The scammers were able to pull a swiftie by hacking into rental websites including FlipKey and HomeAway, intercepting the email booking inquiry, pretending to be the apartment owner, and responding to the inquirer with an alluring deal. Holidaymakers would then transfer money to the scammer, and be left stranded when they arrived at apartments whose owners had no idea what had occurred.

These scams can be difficult to detect. If a deal seems too good to be true, be suspicious. If the original owner of the listing on the site you’re using has left a contact number, give them a ring to confirm details. Check review sites for any traveller horror stories. And if in doubt, search elsewhere.

A cautionary tale

A few years ago, I was looking for a holiday rental in London. Having come across an offer that seemed very reasonable on online classifieds site Craigslist, I emailed “John Fernandez”, the real estate agent who was advertising it, and asked for more information.

John offered a discount on the already cheap rate, and the amount quoted was suspiciously low. Interest piqued, I dug around for information on the real estate agency he claimed to be employed by. The company number on the letterhead of the quote belonged to a corporation that was dissolved in 2006, and the website he linked to in his signature was inconsistent, listing two different addresses for his office. I checked Google Maps and found that one was a bath shop, while the other was a genuine real estate agency with a name that matched the one he had given me. But when I emailed them to check whether he was legitimate, they told me they had never heard of the agent or the property he had listed.

I reported the scammer to the UK police, but I’m sure there were plenty who didn’t pick up on the ruse and ended up hundreds of pounds out of pocket.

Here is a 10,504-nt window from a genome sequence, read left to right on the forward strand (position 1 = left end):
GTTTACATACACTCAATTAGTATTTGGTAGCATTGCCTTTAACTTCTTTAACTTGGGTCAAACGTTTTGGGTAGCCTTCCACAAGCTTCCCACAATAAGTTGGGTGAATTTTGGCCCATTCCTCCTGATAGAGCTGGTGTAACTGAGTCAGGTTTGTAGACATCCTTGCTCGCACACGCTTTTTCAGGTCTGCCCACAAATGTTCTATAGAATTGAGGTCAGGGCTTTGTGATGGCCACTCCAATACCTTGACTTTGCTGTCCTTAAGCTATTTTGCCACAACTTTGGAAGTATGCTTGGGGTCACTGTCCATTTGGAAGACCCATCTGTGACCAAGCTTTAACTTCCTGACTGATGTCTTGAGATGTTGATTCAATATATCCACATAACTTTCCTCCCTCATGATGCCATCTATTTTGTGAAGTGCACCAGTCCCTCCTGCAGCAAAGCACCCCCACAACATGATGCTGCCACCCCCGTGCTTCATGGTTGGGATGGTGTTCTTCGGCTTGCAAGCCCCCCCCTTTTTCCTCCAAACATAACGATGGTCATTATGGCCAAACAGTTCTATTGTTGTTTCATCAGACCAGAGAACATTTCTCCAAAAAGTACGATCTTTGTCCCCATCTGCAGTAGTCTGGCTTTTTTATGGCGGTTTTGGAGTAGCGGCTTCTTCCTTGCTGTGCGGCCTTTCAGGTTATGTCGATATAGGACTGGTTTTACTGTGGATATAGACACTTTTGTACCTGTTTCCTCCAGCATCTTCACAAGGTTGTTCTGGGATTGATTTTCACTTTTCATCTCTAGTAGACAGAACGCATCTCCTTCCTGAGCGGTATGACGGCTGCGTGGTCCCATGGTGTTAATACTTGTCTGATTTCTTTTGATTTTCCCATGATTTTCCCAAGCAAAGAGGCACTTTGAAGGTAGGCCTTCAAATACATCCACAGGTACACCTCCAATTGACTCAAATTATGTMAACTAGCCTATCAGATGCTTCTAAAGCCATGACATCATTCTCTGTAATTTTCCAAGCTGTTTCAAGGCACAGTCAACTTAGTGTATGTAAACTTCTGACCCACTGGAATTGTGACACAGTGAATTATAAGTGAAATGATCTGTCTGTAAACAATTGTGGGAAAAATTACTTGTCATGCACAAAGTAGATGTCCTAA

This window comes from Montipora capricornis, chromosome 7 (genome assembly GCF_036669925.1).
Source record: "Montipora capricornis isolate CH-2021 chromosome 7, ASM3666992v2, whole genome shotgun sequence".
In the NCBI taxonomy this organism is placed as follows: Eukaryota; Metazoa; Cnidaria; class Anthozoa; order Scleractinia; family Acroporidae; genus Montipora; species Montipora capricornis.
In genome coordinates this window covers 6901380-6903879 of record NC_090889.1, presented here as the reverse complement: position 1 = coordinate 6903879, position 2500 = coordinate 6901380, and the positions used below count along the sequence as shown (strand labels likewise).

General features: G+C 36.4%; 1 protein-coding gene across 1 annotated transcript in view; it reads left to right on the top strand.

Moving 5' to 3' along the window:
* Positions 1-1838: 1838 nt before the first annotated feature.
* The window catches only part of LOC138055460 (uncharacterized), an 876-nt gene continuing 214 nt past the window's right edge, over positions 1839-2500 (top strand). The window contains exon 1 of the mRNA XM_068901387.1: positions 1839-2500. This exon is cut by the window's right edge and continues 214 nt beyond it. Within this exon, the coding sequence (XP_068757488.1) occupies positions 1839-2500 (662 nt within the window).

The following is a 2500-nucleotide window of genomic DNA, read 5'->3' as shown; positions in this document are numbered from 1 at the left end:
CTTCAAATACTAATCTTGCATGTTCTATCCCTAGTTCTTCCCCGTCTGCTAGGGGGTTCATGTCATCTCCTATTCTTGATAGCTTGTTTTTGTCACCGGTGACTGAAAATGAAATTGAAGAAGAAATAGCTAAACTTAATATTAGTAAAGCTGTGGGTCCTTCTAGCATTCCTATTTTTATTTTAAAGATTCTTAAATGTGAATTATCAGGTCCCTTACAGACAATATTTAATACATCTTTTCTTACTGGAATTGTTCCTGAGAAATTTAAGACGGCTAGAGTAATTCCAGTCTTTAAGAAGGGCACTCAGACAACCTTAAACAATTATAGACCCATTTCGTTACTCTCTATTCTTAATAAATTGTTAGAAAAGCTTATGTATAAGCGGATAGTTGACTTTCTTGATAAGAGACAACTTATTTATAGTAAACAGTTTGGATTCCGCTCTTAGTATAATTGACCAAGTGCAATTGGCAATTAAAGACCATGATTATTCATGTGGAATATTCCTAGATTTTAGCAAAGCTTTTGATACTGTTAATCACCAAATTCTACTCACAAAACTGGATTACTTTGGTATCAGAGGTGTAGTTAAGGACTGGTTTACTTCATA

Left out in the cold

Matt booked into the Andaz West Hollywood in California, USA, online directly with the hotel’s website. The hotel’s website stated that the price was covered under parent company Hyatt’s best price guarantee: “If you find a lower, published rate on another site, we’ll not only match it, we’ll discount it by 20% for your entire stay.” Matt later found a cheaper price on - but an Andaz customer service representative told Matt that the cheaper rate wouldn’t be matched because the site offered member-only deals (even though the only criteria for “membership” was providing an email address), which weren’t available to the general public.

Joe booked accommodation with Airbnb for his holiday in Madrid six months in advance. However, a month out from his booking, the host cancelled his reservation without explanation. Airbnb credited his account with an extra $50 to help cover a potential increase in the price of accommodation, but as it was peak-season, Joe wasn’t able to find a suitable alternative on the site. When Joe complained, Airbnb offered to credit his account with a further $200, but it was too late. As more than a week had passed between his email and the response, Joe had already made alternative arrangements.

Are you covered?

Some booking and rental sites offer guarantees to ensure you’re not left stranded if your booking falls through or isn’t up to scratch. Airbnb’s guest refund policy, for example, promises (at their discretion) to provide guests with a refund or “use reasonable efforts” to find alternative accommodation in the event that the rental isn’t as described, or is cancelled at short notice.

But regardless of the policies of the site you’re using, they won’t replace good travel insurance, which is vital. It’s important to check the terms and conditions of your cover thoroughly, especially if you’re staying somewhere unconventional, like on a home exchange or in an apartment. Check whether you’re covered for personal injury, and if the insurer will cover your costs if your booking is cancelled.